A comparision of voting systems for the Singapore General Elections.

So the results for the Singaporean General Election 2015 were announced this evening, and having access to the vote counts from the reporting done, I decided to do a little comparison of voting systems.

Singapore’s parliament has 89 seats. Of these, about two thirds are allocated in multi-seat GRCs: win the majority in the GRC, and you get all the seats. (often 4-6 seats per GRC). The purpose of the GRCs is to increase minority representation in parliament, by setting rules on the composition of the teams that can contest a particular GRC. But it cannot be denied that this extreme form of a first past the post voting system generates large differences between the voting percentages and the seats won.

As an alternative to first past the post, proportional representation (PR) might be suggested. If just doing a simple nationwide proportional representation system, the seats would look like this:

  • PAP: 62 seats
  • WP: 11 seats
  • SDP: 4 seats
  • NSP: 3 seats
  • RP: 2 seats
  • SingFirst: 2 seats
  • SPP: 2 seats
  • SDA: 2 seats
  • PPP: 1 seat

Unfortunately, with this very simple method, the link between MPs and their local electors is lost. This seems to be a key part of Singaporean politics, so it might be preferable to work within the existing GRC structure, and use one of several PR systems in each GRC. In the 2015 elections, there were 16 GRCs, and each GRC had only two parties competing. This allows us to very simply apply either the D’Hondt method or the Saint LaguĂ« method to calculate how many seats respectively the PAP and the opposition in each seat would win if using these systems. The two methods differ, and produce different results for some GRCs. But for now, I shall concentrate on the D’Hondt method.

First thing to note: In each and every GRC, there would be at least one opposition candidate elected. This makes sense, since even the biggest margin victory for the PAP, which was Jurong, was about 80% to 20%. Jurong being a five member GRC, it might seem fair that four of these seats go to the PAP and one goes to the opposition. Indeed, both methods give this result.

Second case: Aljuined. This GRC was the closest fought one. The Workers’ party won by just over 2000 votes. Both methods would give the PAP 2 seats to the Workers’ party’s 3 seats.

To calculate these numbers, I wrote a 40 line C++ programme. For the D’Hondt method, the program reads as follows:

#include <stdio.h>
#include <iostream>

main() {

int pv, ov, s;
int ps, os;

printf(“PAP? \n”);
scanf(“%d”, &pv);
printf(“Opposition? \n”);
scanf(“%d”, &ov);
printf(“Seats? \n”);
scanf(“%d”, &s);

ps = 0;
os = 0;
std::cout << std::endl;

for (int i = 0; i < s; i++)

std::cout << pv/(ps+1.0) << std::endl;
std::cout << ov/(os+1.0) << std::endl;

if ( pv/(ps+1.0) > ov/(os+1.0) ) {
} else {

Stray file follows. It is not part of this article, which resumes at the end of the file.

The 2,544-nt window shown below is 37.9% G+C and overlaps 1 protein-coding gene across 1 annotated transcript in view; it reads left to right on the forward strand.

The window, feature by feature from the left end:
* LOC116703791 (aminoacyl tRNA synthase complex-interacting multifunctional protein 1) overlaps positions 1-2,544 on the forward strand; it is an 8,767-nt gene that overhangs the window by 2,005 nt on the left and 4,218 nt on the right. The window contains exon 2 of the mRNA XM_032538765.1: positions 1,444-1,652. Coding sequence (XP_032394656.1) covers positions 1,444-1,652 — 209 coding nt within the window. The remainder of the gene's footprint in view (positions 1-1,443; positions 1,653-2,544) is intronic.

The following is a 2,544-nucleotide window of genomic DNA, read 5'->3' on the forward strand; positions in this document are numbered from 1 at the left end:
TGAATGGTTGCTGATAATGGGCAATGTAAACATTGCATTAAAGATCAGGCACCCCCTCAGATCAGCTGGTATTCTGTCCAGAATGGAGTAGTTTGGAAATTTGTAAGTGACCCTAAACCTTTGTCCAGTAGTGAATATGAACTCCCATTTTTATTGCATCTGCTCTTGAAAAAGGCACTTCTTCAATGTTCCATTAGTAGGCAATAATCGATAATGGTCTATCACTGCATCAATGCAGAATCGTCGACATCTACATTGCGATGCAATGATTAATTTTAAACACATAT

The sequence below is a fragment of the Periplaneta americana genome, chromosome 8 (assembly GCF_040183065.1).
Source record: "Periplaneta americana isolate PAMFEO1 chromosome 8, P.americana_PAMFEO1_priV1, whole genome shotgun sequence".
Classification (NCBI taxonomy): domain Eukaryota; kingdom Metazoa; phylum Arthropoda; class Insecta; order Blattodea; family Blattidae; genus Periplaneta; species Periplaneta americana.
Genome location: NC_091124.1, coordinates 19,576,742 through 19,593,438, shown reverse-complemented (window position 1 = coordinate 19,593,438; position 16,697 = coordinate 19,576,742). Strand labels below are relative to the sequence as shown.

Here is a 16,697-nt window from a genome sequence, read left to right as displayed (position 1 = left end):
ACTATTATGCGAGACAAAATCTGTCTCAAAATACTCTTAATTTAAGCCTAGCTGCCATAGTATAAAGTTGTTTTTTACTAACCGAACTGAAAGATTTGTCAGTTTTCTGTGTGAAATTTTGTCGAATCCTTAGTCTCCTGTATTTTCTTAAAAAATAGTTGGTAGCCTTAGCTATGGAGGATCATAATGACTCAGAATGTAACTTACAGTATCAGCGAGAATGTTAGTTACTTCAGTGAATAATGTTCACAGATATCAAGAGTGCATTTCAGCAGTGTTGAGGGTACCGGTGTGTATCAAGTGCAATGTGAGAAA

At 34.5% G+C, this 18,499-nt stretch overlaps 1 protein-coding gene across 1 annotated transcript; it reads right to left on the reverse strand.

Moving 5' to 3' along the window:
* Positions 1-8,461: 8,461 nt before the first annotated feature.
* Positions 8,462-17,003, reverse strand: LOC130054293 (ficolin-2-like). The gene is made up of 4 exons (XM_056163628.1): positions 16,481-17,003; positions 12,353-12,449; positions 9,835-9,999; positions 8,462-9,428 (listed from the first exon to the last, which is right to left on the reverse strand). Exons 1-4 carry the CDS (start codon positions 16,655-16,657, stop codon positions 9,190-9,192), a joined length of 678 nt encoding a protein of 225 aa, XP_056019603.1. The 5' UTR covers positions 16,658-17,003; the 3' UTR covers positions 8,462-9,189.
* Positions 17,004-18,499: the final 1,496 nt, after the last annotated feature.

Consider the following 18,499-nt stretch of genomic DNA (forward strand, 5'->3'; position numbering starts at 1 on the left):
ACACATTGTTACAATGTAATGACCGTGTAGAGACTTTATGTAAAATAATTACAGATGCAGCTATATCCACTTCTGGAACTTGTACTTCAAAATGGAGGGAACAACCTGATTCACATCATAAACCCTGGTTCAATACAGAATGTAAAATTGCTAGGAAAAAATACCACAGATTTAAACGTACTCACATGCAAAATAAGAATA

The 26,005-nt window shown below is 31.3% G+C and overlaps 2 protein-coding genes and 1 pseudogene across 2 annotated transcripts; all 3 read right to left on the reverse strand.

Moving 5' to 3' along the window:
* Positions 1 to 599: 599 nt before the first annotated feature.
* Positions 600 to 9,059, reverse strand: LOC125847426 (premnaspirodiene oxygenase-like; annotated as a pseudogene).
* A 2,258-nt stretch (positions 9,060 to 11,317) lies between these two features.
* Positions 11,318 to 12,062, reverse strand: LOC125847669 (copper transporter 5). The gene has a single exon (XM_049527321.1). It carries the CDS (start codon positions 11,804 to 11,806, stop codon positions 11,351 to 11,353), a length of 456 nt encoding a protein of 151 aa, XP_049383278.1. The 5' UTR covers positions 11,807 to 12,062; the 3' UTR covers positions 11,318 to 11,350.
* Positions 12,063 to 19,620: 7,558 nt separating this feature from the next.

std::cout << ps << std::endl;
std::cout << os << std::endl << std::endl;

printf(“PAP seats: %d. Opp. seats: %d \n”, ps, os);

return 0;

Inputting the data for the East Coast GRC, we get the following interaction with my programme when using the D’Hondt method, where I will annotate as we go along:


This is my programme asking for data. I supply the number of votes cast for the PAP and the number of votes for the opposition, along with the number of seats in the GRC.


In the first stage, the PAP has the most votes, and thus gets a seat.


In the second stage, the PAPs number of votes gets divided by their number of seats plus one, that is, two. The same goes for the Workers’ party, although since they haven’t been awarded any seats yet, their vote number gets divided by zero plus one, that is one. These two numbers are compared, and the highest one gets the next seat. In this case the WP gets a seat.


At the third stage, both parties’ vote counts get divided by two, since both have earned one seat up to now. Now, the PAPs quotient is higher, so it gets an extra seat, bringing it up to two.


In the fourth stage, the PAP has to divide their votes by three, and the WP by two. The quotient for the PAP is higher though, so they get the fourth and final seat. With no more seats left to fill, the method terminates…

PAP seats: 3. Opp. seats: 1

…And the results are summarised.

So, how does this method fare for the other GRCs? In the following list, I give the number of seats for the PAP, followed by the number of seats for the opposition:

  • ALJ: 2-3
  • AMK: 5-1
  • BTP: 4-1
  • CCK: 3-1
  • EC: 3-1
  • HBT: 3-1
  • JBS: 3-1
  • JRG: 4-1
  • MRP: 3-2
  • MYT: 3-1
  • NSO: 4-1
  • PRP: 5-1
  • SBW: 4-1
  • TPN: 4-1
  • TPG: 4-1
  • WC: 3-1

Including the SMC MPs, where the results are not affected by applying D’Hondt, the PAP would get 69 seats under the D’Hondt system, which more accurately reflects its share of the votes (as opposed to the 83 out of 89 it gets under the existing system). At the same time, the connection between MPs and the GRC in which they were elected stays intact.


Author: jpamills

Website: www.jpamills.dk

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